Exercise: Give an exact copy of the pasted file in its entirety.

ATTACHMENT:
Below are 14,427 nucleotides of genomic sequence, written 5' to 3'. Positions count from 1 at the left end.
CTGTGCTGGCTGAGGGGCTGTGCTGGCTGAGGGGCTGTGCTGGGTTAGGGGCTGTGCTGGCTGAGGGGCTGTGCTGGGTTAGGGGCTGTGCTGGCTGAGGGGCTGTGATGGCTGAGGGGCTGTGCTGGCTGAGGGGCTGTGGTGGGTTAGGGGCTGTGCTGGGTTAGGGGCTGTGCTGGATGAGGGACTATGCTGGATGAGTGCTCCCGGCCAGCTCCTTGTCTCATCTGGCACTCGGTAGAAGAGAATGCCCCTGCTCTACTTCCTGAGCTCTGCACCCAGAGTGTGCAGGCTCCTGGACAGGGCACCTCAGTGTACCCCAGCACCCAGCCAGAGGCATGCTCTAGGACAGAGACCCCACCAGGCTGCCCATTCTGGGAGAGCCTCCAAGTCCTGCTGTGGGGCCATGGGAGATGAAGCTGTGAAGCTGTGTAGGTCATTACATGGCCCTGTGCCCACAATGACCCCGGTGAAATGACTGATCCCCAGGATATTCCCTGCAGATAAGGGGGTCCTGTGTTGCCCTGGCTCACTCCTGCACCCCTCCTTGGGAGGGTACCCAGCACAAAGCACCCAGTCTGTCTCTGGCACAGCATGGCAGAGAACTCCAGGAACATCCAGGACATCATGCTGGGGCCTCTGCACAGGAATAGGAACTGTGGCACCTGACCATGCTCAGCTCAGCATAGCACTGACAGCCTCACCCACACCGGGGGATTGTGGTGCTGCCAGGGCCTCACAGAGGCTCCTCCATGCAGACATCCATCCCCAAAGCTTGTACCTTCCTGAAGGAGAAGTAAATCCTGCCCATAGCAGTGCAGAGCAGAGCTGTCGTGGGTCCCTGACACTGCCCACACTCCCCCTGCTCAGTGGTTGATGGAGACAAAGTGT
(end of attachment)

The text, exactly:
Below are 14,427 nucleotides of genomic sequence, written 5' to 3'. Positions count from 1 at the left end.
CTGTGCTGGCTGAGGGGCTGTGCTGGCTGAGGGGCTGTGCTGGGTTAGGGGCTGTGCTGGCTGAGGGGCTGTGCTGGGTTAGGGGCTGTGCTGGCTGAGGGGCTGTGATGGCTGAGGGGCTGTGCTGGCTGAGGGGCTGTGGTGGGTTAGGGGCTGTGCTGGGTTAGGGGCTGTGCTGGATGAGGGACTATGCTGGATGAGTGCTCCCGGCCAGCTCCTTGTCTCATCTGGCACTCGGTAGAAGAGAATGCCCCTGCTCTACTTCCTGAGCTCTGCACCCAGAGTGTGCAGGCTCCTGGACAGGGCACCTCAGTGTACCCCAGCACCCAGCCAGAGGCATGCTCTAGGACAGAGACCCCACCAGGCTGCCCATTCTGGGAGAGCCTCCAAGTCCTGCTGTGGGGCCATGGGAGATGAAGCTGTGAAGCTGTGTAGGTCATTACATGGCCCTGTGCCCACAATGACCCCGGTGAAATGACTGATCCCCAGGATATTCCCTGCAGATAAGGGGGTCCTGTGTTGCCCTGGCTCACTCCTGCACCCCTCCTTGGGAGGGTACCCAGCACAAAGCACCCAGTCTGTCTCTGGCACAGCATGGCAGAGAACTCCAGGAACATCCAGGACATCATGCTGGGGCCTCTGCACAGGAATAGGAACTGTGGCACCTGACCATGCTCAGCTCAGCATAGCACTGACAGCCTCACCCACACCGGGGGATTGTGGTGCTGCCAGGGCCTCACAGAGGCTCCTCCATGCAGACATCCATCCCCAAAGCTTGTACCTTCCTGAAGGAGAAGTAAATCCTGCCCATAGCAGTGCAGAGCAGAGCTGTCGTGGGTCCCTGACACTGCCCACACTCCCCCTGCTCAGTGGTTGATGGAGACAAAGTGT